One of my favorite places when I was at Madrid, was the Real Jardín Botánico. Like an art museum to architects… a botanical garden to agronomists o biologists.
The Real Jardín Botánico of Madrid is impressive. Its principal entry is just in front of the Prado museum, and it is actually a work of art. This entry was created by the italian architec Sabatini, and it was a tribute to Carlos III, and that’s why its named La Puerta del Rey. This entry is no longer open to public, instead, there is another entry named Entrada de Murillo, a piece of art created by the spanish architect Villanueva.
The first thing you see when you walk into Murillo’s Entrance is the collection of ornamental plants, my favorite part of the Garden (I love flowers!!). In my opinion, the most beautiful flowers you can find there are peonies ♥; but, there are also many other flowers like tulips, dalias and camelias. The truth is, I didn’t pay too much attention to the architectonical details, like the entries. I was more excited about the flowers and the greenhouses. See above some of my pictures of the ornamental plants zone 🙂 :
The Invernadero Santiago Castroviejo Bolíbar was another great surprise while visiting this Garden. Inside, there are species that are unusual to Spain’s flora diversity, for example plants from Cactaceae family, and some tropical species too. There are three rooms in this greenhouse that reproduce the exact conditions that these species need to survive and well.. this is kind of a recent project from the Real Jardín Botánico. At the en of this greenhouse, there is the Estufa de las Palmas, which is an old greenhouse built in XIX century to exhibit some plants that couldn’t resists outdoor conditions, like ferns and musses.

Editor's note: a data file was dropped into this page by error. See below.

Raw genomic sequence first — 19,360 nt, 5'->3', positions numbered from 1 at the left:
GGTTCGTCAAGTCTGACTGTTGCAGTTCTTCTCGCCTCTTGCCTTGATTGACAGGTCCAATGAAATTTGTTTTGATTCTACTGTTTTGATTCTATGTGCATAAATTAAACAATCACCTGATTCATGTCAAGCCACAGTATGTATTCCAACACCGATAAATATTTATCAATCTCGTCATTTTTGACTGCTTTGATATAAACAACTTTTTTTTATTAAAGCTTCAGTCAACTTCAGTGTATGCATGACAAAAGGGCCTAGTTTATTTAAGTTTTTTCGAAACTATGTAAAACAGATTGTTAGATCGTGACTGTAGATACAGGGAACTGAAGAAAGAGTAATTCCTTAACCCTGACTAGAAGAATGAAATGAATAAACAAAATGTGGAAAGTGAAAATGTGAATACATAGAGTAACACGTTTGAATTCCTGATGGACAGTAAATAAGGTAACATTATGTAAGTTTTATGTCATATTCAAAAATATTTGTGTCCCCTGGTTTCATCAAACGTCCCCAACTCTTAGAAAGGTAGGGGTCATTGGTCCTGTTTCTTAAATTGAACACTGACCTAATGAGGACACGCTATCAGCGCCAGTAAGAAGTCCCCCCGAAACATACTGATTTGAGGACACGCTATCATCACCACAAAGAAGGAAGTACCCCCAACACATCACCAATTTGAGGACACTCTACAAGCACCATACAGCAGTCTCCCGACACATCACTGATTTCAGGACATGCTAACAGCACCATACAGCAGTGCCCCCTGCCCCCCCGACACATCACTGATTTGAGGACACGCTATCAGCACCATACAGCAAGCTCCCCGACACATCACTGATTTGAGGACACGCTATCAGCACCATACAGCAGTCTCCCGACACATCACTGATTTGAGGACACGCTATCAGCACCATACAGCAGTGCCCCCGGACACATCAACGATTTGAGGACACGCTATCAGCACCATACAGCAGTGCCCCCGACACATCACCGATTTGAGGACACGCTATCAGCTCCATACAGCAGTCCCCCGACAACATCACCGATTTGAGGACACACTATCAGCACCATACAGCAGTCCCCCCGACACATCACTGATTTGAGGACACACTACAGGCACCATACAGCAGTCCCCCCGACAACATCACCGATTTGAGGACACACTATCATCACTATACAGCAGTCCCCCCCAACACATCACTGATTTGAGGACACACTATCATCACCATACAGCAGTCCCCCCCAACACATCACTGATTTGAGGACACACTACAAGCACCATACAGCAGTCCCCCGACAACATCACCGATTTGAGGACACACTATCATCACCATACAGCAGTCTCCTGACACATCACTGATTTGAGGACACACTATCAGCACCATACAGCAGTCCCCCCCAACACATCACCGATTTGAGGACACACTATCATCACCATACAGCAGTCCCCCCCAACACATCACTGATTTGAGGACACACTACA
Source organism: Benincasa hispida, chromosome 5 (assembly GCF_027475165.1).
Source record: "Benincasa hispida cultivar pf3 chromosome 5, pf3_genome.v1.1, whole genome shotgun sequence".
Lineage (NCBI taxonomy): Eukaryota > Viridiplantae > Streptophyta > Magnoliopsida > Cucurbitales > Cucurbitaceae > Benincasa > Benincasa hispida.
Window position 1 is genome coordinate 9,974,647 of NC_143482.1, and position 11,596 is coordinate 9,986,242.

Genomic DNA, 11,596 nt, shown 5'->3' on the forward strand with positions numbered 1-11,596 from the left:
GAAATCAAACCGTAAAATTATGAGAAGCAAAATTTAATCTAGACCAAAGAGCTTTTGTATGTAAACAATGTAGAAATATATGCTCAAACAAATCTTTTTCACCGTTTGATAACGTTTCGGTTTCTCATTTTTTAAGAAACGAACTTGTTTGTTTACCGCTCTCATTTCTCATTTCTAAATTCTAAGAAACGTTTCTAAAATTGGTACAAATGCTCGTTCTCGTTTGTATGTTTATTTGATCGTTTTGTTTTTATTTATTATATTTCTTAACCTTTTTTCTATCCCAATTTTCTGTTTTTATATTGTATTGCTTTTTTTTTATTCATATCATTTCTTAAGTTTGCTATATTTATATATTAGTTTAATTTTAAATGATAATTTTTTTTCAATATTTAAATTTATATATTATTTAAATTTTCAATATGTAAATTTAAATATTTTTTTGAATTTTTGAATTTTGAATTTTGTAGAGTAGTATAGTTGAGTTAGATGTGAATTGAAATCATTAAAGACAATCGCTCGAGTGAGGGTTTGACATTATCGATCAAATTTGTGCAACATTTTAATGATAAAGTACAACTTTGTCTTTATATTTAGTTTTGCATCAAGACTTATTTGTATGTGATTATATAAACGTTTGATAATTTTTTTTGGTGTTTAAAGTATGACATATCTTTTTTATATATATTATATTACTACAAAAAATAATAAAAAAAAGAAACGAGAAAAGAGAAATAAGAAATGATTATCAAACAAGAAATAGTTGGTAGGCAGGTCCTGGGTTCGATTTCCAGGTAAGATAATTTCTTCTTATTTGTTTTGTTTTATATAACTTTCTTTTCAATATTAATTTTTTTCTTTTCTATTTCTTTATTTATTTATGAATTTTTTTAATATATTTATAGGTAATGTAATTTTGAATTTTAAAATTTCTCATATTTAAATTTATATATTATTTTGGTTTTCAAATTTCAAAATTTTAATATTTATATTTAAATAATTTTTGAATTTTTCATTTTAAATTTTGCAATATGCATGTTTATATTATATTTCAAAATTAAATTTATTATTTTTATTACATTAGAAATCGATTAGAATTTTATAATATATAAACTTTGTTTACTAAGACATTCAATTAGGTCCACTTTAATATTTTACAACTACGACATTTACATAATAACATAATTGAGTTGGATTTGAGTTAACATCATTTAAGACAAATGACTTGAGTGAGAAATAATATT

See, something really strange happened to me when I was visiting these Greenhouses: I felt like I was in México! First all those cactus.. and then the orchids, aves de paraíso, helechos, lirios; but actually this is like the “challenging” exposition in the Garden.. because they have to be really careful controlling the environment so the plants wont die. Instead, I was amazed with all the olives, the peonies, the camelias… common flowers and trees for people living in Spain, because they were not common to me at all! And this is the beauty of traveling: getting to know different things but appreciating what you have at home.
Of course, there was a lot more in the Garden of which, unfortunately, I don’t have any pictures :(. For example, a huge hall full of Olive Trees, called “The Walk of The Olives”; or a small lake, El Estanque de Lineo, considered “the heart” of the Garden. You definitely need a lot of time and patience to really get to know the entire Garden. Also, if you are staying in Madrid for a long time, it is recommendable to visit the Garden in different seasons, because species bloom according to the season. If you happen to be in Madrid, visit this place! even if you don’t like plants… there are beautiful landscapes to see, it definitely worth it!